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Discussion Starter #1
Results of Steel/Plastic CAI debate


Well I spent some time this week putting together my own simulation of air temperatures based on the analysis that GulfCoastMustang presented late last week. He may be the only person that cares about the blood and guts, so the rest might prefer to simply skip to the results below.

Method- I used a simple heat balance just like GCM did setting mCpdT = Q = UAdT

System assumptions were CAI diameter of 3” and length of 28”, air inlet temp of 75F and ambient engine compartment temp of 145F. Tube thickness of .12” (might be a little too thick but it doesn’t affect the results) and a thermal conductivity of 16 W/m*K for steel.

I took the relevant properties of air (thermal conductivity, viscosity, density, heat capacity, Prandlt number) and used cubic spline functions in MathCAD to interpolate values over a range from –10 to 260 F.

Natural convection is hard to figure for the engine compartment, because no one knows exactly how air moves in there. Typical h values for natural convection are around 5-6 W/m2*K however, but I assumed 25 W/m2*K just to be safe.

Calculating an overall heat transfer coefficient at 200 CFM (flow rate at 2500 RPM) gave us U=2.6 W/K, which is pretty small (I used Dittus-Boelter to get hin values for the inside of the pipe). The overall temperature rise at those conditions is about 1.6 degrees F. Now at a worst case assumption where convective heat transfer is SO robust that the wall temperature is steady at 145F, the overall temperature rise is 7 degrees F (hin, which becomes U, for the inside of the pipe is 70 W/m2*K).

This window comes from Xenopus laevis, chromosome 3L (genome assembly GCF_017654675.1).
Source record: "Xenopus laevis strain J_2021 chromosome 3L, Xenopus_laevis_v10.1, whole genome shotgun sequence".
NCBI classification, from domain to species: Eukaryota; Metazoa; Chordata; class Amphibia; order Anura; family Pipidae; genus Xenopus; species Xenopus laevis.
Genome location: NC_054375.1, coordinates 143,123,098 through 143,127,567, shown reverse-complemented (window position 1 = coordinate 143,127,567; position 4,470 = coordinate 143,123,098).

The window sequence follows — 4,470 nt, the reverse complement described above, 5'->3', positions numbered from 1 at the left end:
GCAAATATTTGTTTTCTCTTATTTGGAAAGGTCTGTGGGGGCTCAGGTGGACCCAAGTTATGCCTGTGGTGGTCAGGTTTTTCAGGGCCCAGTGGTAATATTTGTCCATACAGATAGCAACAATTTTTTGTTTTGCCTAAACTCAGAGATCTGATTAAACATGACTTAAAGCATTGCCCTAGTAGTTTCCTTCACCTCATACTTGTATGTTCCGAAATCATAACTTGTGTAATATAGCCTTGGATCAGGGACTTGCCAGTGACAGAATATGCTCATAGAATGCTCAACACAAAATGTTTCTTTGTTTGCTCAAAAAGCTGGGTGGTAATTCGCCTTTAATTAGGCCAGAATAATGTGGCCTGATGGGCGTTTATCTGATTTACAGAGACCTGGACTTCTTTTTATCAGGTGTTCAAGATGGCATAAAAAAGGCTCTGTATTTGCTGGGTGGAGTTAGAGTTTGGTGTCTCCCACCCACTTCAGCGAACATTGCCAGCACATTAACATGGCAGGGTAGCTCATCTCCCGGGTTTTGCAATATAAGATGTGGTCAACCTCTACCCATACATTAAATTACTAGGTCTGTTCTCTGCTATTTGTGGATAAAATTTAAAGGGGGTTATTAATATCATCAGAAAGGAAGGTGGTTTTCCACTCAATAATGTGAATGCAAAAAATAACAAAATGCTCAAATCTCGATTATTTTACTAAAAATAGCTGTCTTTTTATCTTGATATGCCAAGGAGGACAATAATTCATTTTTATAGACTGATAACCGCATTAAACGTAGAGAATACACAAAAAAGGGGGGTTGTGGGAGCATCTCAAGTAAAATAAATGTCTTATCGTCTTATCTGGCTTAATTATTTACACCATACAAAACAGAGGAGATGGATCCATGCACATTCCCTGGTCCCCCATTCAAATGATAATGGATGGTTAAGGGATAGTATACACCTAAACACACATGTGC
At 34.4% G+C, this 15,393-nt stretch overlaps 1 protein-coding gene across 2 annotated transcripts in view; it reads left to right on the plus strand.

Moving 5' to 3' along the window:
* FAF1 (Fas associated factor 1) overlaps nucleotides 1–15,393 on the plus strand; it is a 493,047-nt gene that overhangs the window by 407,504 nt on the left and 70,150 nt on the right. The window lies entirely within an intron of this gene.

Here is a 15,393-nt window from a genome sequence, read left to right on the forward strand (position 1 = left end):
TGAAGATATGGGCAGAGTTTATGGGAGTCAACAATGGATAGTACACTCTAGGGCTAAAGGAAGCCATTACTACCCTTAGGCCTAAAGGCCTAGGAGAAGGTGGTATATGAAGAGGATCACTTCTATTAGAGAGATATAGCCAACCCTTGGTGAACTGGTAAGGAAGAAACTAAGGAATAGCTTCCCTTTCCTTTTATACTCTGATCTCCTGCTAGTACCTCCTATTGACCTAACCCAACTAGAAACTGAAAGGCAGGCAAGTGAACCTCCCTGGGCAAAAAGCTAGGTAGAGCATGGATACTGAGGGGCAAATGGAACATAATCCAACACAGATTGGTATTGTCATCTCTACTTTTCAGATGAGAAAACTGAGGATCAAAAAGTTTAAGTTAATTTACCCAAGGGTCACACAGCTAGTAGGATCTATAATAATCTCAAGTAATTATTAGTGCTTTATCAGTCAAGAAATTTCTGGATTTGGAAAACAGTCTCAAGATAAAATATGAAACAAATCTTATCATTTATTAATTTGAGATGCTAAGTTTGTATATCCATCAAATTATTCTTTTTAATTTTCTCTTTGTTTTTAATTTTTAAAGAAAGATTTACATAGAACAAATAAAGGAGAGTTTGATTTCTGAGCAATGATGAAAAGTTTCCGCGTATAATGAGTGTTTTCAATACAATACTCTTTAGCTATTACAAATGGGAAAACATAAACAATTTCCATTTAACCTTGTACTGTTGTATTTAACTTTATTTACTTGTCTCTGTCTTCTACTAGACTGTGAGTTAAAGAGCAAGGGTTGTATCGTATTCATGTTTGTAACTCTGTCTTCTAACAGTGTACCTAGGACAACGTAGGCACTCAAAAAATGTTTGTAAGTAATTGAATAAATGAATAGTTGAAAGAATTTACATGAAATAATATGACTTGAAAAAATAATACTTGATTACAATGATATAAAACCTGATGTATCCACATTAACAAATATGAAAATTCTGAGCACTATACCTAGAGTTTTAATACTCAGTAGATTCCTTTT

If you look at the Densecharger, which is made of ABS plastic, the thermal conductivity drops to about 0.9 W/m*K and the overall heat transfer coefficient and overall temperature increase goes practically to zero.


What it all means. There is no significant temperature effect introduced by a CAI, no matter which brand you buy. Unless your filter is exposed to engine bay air, a stock airbox, steel CAI, or plastic CAI will all have approximately the same inlet temperature to the intake plenum. Thus the ONLY benefit you should expect to see from a CAI is the performance increase gained by having a smooth pipe instead of rough rubber as the conduit for inlet air.

Based on the numbers I see, I would recommend going with a system like C&L if you want to play with the intake tract. It doesn’t appear that the aluminum inlet after the MAF will affect temperature, the heat shield should protect you from warm engine bay air, and the benefits of their MAF tuning are well proven. I also don’t see any further benefit by ignoring their recommendation NOT to use a CAI with their system. Clearly the CAI will not greatly affect inlet temperatures, and forcing the air to make the sharp turn left just before the MAF is likely to disrupt the ability of the MAF to get a consistent signal (it takes a surprisingly long time to get steady, fully developed flow.)
 

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I didnt see any advantages as well as far as temp with the plastic or aluminum, but the fenderwell deal is a problem, thats why I trashed mine and went with the 11 inch S&B racing filter and protected it with a aluminum box ( keep the fan wash & heat away from the filter). BTW good info..Da Snake Boy!!!
 

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Not having done those specific calculations, I can say that at least intuitively the conclusion looks reasonable (as long as the units were consistent, i.e.: dimensions in m and temperatures in K). Sorry, I teach introductory physics so I have to ask about units :)

However, I am still not convinced there is anything to be gained over the factory "CAI". Other than perhaps a throatier sound on WOT. The differences in air flow between a smooth and a ribbed plastic inlet cannot be very significant, if they are of approximately the same diameter.